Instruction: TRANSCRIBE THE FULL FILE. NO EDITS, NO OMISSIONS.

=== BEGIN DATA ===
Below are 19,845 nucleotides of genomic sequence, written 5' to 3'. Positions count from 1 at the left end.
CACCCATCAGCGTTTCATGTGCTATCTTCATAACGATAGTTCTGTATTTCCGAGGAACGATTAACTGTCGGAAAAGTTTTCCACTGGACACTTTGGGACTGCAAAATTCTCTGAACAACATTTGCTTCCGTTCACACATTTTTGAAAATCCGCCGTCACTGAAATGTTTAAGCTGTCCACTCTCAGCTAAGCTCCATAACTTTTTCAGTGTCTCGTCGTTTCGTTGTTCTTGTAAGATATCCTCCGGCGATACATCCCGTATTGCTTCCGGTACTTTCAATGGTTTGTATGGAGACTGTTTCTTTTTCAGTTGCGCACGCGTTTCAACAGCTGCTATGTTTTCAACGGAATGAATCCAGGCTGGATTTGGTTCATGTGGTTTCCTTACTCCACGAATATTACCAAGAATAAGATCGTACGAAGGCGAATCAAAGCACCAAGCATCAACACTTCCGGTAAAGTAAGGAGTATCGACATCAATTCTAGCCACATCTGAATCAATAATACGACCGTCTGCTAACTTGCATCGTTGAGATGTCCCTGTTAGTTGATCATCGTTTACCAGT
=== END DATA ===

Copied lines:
Below are 19,845 nucleotides of genomic sequence, written 5' to 3'. Positions count from 1 at the left end.
CACCCATCAGCGTTTCATGTGCTATCTTCATAACGATAGTTCTGTATTTCCGAGGAACGATTAACTGTCGGAAAAGTTTTCCACTGGACACTTTGGGACTGCAAAATTCTCTGAACAACATTTGCTTCCGTTCACACATTTTTGAAAATCCGCCGTCACTGAAATGTTTAAGCTGTCCACTCTCAGCTAAGCTCCATAACTTTTTCAGTGTCTCGTCGTTTCGTTGTTCTTGTAAGATATCCTCCGGCGATACATCCCGTATTGCTTCCGGTACTTTCAATGGTTTGTATGGAGACTGTTTCTTTTTCAGTTGCGCACGCGTTTCAACAGCTGCTATGTTTTCAACGGAATGAATCCAGGCTGGATTTGGTTCATGTGGTTTCCTTACTCCACGAATATTACCAAGAATAAGATCGTACGAAGGCGAATCAAAGCACCAAGCATCAACACTTCCGGTAAAGTAAGGAGTATCGACATCAATTCTAGCCACATCTGAATCAATAATACGACCGTCTGCTAACTTGCATCGTTGAGATGTCCCTGTTAGTTGATCATCGTTTACCAGT